The Aspen Lofts
Beth Greg, 208-850-1425
In November, Idaho Smart Growth handed out nine 2008 Grow Smart Awards to six building projects, one public-planning policy overhaul, one advocacy program and one individual that, together, have strived to put shoe leather on ideals like keeping communities vibrant and lands healthy through the use of Smart Growth principles. Among the winners located throughout the state is a trio of local projects that will be reviewed here in a three-part series.
First up is a winner in the Infill category. The Aspen Lofts building was recognized for its tiny footprint on a slender downtown lot that utilizes existing sewer, water and transportation. The sliver of land that the 75-unit, 17-story condominium building sits on is 178 feet wide by 33 feet deep, making it about as wide as a small city block and about as deep as three automobiles parked bumper to bumper.
Since earthmoving began in April 2007, a lot of buzz has surrounded the mixed-use high-rise. Locals and visitors alike have marveled at the narrowness of the tall glass-and-steel structure, which seems impossibly attached to the side of an existing parking garage in downtown Boise's BoDo district. When completed, the Aspen building will feature retail shops at street level, office space on the second floor, private parking on its third and fourth stories and private residences on floors five through 17.
Builder Scott Kimball didn't want to give the downtown sector another edifice with a big flat glass face. The Aspen's tall, notched facade looks like a faceted emerald that is cantilevered over the sidewalk along Front Street to create a covered walkway.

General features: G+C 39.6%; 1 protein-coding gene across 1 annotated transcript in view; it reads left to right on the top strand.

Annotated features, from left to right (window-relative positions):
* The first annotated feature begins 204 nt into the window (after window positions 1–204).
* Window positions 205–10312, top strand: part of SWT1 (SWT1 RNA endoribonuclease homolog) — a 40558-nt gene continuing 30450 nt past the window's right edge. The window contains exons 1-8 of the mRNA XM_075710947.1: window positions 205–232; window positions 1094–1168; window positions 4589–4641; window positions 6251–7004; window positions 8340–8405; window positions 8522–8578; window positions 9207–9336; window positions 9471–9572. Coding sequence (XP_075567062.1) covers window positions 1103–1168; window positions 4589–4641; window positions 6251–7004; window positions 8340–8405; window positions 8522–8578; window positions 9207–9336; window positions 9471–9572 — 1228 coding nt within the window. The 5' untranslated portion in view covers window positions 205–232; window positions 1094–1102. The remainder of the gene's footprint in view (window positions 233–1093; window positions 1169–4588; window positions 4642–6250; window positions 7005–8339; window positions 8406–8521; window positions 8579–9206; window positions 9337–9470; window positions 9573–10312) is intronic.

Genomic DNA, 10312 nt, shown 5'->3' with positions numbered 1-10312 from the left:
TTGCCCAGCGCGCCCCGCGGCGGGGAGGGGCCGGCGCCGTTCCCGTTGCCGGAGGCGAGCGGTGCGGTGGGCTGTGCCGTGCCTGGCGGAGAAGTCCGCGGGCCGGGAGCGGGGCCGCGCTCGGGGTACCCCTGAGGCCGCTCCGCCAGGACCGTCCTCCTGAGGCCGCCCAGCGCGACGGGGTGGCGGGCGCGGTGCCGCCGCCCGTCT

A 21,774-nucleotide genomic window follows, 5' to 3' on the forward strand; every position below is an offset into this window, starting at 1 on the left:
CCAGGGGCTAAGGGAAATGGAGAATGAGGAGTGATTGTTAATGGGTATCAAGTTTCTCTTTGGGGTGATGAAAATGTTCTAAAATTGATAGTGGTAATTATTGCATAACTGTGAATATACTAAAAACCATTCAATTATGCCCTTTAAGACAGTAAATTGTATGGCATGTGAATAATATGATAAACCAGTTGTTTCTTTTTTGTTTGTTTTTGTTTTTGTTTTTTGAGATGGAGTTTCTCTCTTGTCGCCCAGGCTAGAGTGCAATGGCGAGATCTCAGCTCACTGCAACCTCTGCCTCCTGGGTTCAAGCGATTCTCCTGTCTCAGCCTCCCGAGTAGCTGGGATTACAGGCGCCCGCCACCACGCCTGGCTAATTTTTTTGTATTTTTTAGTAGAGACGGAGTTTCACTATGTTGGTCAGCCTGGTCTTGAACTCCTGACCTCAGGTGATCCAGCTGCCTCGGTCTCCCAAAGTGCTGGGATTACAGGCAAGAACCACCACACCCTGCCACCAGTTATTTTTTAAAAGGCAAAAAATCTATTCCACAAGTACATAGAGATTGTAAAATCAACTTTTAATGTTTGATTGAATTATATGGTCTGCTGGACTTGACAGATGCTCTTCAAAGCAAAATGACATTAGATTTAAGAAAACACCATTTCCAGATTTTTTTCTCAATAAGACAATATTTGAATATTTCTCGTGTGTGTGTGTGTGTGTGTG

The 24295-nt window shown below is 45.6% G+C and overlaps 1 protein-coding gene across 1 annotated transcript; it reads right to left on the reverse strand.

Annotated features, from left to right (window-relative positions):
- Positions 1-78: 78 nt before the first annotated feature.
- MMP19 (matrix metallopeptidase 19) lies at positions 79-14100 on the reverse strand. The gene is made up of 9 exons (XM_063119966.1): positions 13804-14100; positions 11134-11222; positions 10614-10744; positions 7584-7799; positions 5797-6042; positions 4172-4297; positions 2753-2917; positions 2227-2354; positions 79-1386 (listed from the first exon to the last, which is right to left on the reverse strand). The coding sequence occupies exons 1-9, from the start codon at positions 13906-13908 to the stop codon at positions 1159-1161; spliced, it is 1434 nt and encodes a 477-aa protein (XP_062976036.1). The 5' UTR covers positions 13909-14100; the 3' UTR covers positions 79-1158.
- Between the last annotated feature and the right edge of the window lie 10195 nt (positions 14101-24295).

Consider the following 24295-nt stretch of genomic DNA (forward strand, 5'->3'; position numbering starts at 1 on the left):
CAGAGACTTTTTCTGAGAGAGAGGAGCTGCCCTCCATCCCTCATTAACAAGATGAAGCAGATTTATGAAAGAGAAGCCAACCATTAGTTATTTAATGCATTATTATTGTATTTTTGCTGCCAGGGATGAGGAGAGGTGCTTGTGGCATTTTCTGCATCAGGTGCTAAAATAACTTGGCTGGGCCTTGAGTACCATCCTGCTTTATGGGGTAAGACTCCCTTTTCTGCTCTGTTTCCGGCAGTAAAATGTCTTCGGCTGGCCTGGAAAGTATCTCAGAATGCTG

As interesting as the view is from street level, the sights from inside range from very cool to breathtaking. The building's entire north wall is constructed of dual paned, Low-E glass to provide every resident with unbeatable views. Entry-level units ($169,000-$199,000) on the fifth floor have a downtown vista that includes the Capitol building and glimpses of the Boise Foothills between other city landmarks, while the 17th floor penthouses ($2 million-$4 million) provide a panoramic view of the city's skyline against a sweeping background composed entirely of the Foothills as they border Boise to the north.
Unit 508 is a one-bedroom/one-bathroom dwelling overlooking the intersection of Front and Ninth streets. As you enter, you face a bedroom doorway that has no door. To the right is a bathroom outfitted with a single vanity, an acrylic shower/bathtub combo and a Villeroy and Boch porcelain commode. The open kitchen and living room are located behind the bedroom. Cork flooring in the entryway and kitchen buffer sound, while dark-brown carpeting in the bedroom and living room cushions bare feet. The kitchen is outfitted with cherry cabinets stained the color of cinnamon and will have stainless steel appliances when it is completed next month. Walls throughout are painted the color of vanilla ice cream, and the trim is dark brown. The 590-square-foot space is cozy, but 10-foot ceilings and the cityscape views through the glass wall in the living room make the residence feel like it is part of a vibrant city center. From the Aspen Lofts, a variety of downtown restaurants, unique shops, the Saturday farmers' market, three movie theaters, hockey games and nightlife are all at your doorstep. If you work downtown or near Boise State, your job is just a short walk or a quick bicycle ride away.
Pros: Maintenance-free downtown lifestyle close to work, shops, restaurants and entertainment.
Cons: Parking space costs extra for entry-level units.